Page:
Stray Cats Rock This Town
Jacob Quistgaard transcribes an infectious Brian Setzer piece with a retro rockabilly vibe, flaming licks and a guitar sound to die for.
With flamboyant guitar chops, a knack for writing catchy songs and a strong frontman persona, Brian Setzer has spearheaded the launch of two revivals during his impressive career; rockabilly and swing.
Brian was was born in April 10, 1959 in Massapequa,New York and built his musical foundation from a healthy obsession with the Sun Studios recordings of the 50s. After performing locally under different band names, Setzer decided to take a huge leap of faith with drummer Slim Jim Phantom and bassistLee Rocker. In the summer of 1980 they packed their bags and sold their instruments and gear, getting just enough money for three one-way plane tickets to the UK - they figured their music would be better appreciated overseas.
They decided to call themselves the Stray Cats, as originally suggested by Lee Rocker because of their status as ‘strays’. After performing for no more than a few months in the UK their strong 50s rockabilly revival style was spotted by record producer Dave Edmunds. They subsequently released a slew of successful singles, providing a stark contrast to London’s vibrant punk scene.
Much like Jimi Hendrix’s early success in the UK, the Strays didn’t immediately translate theirs to their native US. However, with the release of their third album Built For Speed (1982), they finally caught America’s attention, scoring two Top 10 hits with Rock This Town - the subject of our transcription - and Stray Cat Strut, which got to Number 3.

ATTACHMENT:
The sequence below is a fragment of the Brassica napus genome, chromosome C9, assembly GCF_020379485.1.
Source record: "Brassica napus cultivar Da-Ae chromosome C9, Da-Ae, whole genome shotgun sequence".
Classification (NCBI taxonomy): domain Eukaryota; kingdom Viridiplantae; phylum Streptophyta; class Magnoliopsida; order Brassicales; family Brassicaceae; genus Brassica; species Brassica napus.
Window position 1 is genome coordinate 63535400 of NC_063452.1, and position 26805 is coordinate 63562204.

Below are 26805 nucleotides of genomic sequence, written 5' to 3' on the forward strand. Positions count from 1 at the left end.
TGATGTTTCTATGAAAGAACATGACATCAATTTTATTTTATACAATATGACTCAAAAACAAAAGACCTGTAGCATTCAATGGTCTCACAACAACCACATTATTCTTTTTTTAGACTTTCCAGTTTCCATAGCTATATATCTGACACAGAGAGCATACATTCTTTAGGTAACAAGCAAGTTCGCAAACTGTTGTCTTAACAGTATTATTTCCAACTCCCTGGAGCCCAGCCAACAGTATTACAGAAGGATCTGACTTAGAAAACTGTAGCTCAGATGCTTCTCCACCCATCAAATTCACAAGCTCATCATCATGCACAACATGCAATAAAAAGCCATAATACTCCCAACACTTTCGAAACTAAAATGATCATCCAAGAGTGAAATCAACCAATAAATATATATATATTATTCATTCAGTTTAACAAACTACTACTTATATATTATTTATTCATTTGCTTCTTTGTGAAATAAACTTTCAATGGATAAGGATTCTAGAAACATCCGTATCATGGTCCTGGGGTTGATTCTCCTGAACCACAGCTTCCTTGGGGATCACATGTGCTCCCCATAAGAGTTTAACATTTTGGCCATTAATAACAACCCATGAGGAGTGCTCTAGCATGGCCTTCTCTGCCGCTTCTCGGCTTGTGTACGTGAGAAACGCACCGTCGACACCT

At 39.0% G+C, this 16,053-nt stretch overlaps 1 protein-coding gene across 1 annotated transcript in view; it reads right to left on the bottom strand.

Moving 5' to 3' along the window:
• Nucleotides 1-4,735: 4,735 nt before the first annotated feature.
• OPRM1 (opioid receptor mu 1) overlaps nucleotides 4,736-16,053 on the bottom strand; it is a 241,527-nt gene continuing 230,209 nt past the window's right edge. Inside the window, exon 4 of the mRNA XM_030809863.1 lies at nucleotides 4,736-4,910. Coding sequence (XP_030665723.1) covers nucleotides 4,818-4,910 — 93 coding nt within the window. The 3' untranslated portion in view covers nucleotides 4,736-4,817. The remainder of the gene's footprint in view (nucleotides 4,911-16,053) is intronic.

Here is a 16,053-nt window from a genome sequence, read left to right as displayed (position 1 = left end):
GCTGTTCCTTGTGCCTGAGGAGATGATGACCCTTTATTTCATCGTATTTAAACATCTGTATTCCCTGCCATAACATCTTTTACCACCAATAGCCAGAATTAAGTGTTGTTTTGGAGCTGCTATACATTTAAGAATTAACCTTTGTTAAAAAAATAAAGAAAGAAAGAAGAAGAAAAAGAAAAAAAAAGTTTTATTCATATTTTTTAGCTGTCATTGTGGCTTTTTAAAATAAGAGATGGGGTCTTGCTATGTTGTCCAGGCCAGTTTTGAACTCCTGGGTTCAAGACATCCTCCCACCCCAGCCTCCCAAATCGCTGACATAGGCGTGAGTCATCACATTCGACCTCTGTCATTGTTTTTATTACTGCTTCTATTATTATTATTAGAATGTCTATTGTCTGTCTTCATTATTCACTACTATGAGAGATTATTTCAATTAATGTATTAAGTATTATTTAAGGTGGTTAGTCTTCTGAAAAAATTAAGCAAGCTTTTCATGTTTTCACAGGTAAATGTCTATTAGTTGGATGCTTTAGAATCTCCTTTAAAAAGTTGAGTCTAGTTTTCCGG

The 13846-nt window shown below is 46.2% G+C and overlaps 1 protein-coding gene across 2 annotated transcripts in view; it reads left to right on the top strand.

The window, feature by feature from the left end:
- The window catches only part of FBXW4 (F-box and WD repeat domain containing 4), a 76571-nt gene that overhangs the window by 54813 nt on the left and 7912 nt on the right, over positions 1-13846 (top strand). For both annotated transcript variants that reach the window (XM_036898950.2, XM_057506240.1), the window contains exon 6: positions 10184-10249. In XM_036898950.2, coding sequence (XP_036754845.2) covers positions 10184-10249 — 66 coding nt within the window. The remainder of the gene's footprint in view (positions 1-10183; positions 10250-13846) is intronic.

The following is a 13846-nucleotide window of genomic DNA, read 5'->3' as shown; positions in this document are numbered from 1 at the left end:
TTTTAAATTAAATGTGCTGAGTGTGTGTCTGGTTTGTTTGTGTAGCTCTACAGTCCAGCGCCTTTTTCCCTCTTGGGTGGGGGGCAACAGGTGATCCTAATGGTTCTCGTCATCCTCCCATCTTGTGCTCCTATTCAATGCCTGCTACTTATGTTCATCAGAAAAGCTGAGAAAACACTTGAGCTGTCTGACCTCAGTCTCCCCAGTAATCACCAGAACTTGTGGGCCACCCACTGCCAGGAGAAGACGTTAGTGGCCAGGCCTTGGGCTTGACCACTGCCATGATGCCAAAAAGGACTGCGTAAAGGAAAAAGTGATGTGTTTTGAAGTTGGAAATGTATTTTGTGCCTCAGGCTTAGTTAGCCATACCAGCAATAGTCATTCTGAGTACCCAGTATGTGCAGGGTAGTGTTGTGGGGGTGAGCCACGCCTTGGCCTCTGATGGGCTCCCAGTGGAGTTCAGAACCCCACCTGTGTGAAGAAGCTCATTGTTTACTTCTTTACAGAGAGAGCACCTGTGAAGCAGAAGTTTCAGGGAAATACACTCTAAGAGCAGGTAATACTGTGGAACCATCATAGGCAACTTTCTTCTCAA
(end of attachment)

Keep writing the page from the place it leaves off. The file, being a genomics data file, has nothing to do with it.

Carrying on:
I’m not God’s gift to rockabilly. There’s great players out there, and some of them deserve a lot more than they’ve gotten. Brian Setzer
The album was essentially a re-release of many of the songs from their two previous offerings. Impressively, the prestigious Rock & Roll Hall Of Fame has since listed Rock This Town as one of the 500 most important songs in the history of rock and roll.
Sadly, after only four years in the game, the Stray Cats officially parted their ways in 1984, reuniting sporadically on several occasions since then to record albums and go on tour. From 1985 to early 1986, Setzer appeared as lead guitarist on tour withRobert Plant’s The Honeydrippers and the summer of 86 also saw the release of his first solo album, The Knife Feels Like Justice. This album marked a huge move away from Brian’s trademark retro approach, heading towards a more mainstream ‘rock-roots’ sound. It has become a bit of a cult favourite. In the 1990s, Setzer also successfully formed a swing revival band, The Brian Setzer Orchestra, where he melded jive-style tunes with roaring lead guitar.
Our transcription is mainly based on the Stray Cats’ original studio recording, although a few bits have come from some of their jaw-dropping live performances. Head over to YouTube and spend a few moments checking out some of the live versions of this track. You’ll see the Strays were clearly a fantastic live act, deviating from their original arrangements with some wild improvisation. However, they always kept it very much within the context of the song and style – inspired, skilful and passionate stuff!
As always, remember our audio track is for you to refer to and play along with and when you feel up to it, our stripped down backing will provide a fun vehicle for you to bang out Brian’s stonking collection of riffs, fills and fiery licks. Enjoy!